Wednesday, May 23, 2007

One meatball

Got a picture book I don't like. Of course, there are plenty of picture books that don't do a thing for me. It's usually not worth my time to point them out. But One Green Apple by Eve Bunting actually cracked me up with its not-goodness.

Farah is about 10 or 11, new to this country, not yet speaking English. She feels that her headscarf sets her apart from the other kids, and she wonders whether she will ever fit in. Today, Farah's class is on a field trip to an orchard. Each child is instructed to pick one apple, and each child dutifully selects a red shiny apple. Farah picks an apple from a tree that looks the way she feels - a little stunted, a little different.

The class then runs down the hill toward a crooked wooden shack. Farah wonders who lives in the shack: a goatherd, chickens? Instead, we find a metal machine inside the shack. The teacher has each child put his or her apple in the machine. Farah is last. The teacher gives Farah's crummy little green apple a slighting look, then shrugs and has her chuck it into the machine.

The machine is turned on, and hurray! all the apples are now turned into delicious cider!

This has got to be the worst metaphor for assimilation I have seen since Marlo Thomas announced that we were all "Free to Be You and Me". Put each unique child into a big guncha-guncha machine, grind 'em to a pulp, then squeeze the pulp until a thin, palatable homogeneous mixture is obtained! Give us your tired, your poor!

Eve Bunting is a versatile writer who tackles interesting, diverse subjects and has an unerring eye for illustrators: Pop's Bridge and Smoky Night are terrific books (Hell, Smoky Night won the Caldecott!). My Special Day at Third Street School is a great gift for your favorite reading teacher. But One Green Apple is, as we say, not so good.


  1. So glad to see another librarian who thinks like me! Your post reminds me of my reaction to The Rainbow Fish. Let's just teach all of our kids to "give up what makes you special to fit in and make friends"... Riiiiiight!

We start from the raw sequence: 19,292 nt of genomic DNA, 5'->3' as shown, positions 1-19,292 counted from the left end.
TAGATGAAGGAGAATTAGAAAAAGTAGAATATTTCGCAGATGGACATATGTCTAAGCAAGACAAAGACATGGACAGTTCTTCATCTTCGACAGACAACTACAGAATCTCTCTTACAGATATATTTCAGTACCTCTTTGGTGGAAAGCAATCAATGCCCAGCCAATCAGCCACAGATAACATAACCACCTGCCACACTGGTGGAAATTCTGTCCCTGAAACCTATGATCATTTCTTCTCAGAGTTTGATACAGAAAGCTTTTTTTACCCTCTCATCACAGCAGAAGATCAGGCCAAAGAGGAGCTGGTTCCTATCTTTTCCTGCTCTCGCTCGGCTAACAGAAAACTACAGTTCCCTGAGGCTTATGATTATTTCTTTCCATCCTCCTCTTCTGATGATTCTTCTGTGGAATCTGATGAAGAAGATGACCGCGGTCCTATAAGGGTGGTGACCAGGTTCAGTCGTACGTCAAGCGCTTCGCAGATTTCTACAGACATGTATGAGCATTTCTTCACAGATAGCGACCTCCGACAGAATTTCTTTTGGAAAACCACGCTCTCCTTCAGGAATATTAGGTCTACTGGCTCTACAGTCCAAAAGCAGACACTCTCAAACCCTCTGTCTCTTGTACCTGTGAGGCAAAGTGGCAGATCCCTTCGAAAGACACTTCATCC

2. Does anyone beside me think that Eve Bunting is an ambulance chaser? ooh, a book about homelessness, ooh a book about headscarves, ooh a book about racism. i've never thought that her books rose above pedestrian capitalization on the tragedy of the moment. other people seem to see some nobility in her "books for a good cause" but I . . . just. . . can't.

  3. anonymous, I love you. more authors need have a pin stuck in them - I nominate you to do it!

    But I did like Pop's Bridge. And she does always pick the most appropriate, excellent illustrator for each book.

  4. Two thoughts:

    1) Smoky Night won the Caldecott -- which means, children, an award for the Illustrations, ignoring the words.

    2) P Dog said, "and she does always pick the most appropriate, excellent illustrator for each book."
    sorry -- the publisher picks the illustrator. The author, especially Eve Bunting, waits in dread until she sees the final product.

    In fact, it was Eve who said," When my copies of the book come, I open a bottle of wine. If the illustrations are good -- I lift a glass and toast the illustrator. If they are not -- I drown my sorrows with the bottle of wine."


  5. 1) True, Caldecott is for illustration, but a truly BAD story can scotch a book's chances for the big C. Viz: numerous Chris Van Allsburgh titles for which the illustrations are stunning but the story is just not there.

    2) Ms. Bunting doth protest too much. Most authors with a proven track record collaborate with their editors in selecting an illustrator.

    Not always, true. But either she or the editor that she has picked really knows illustrators.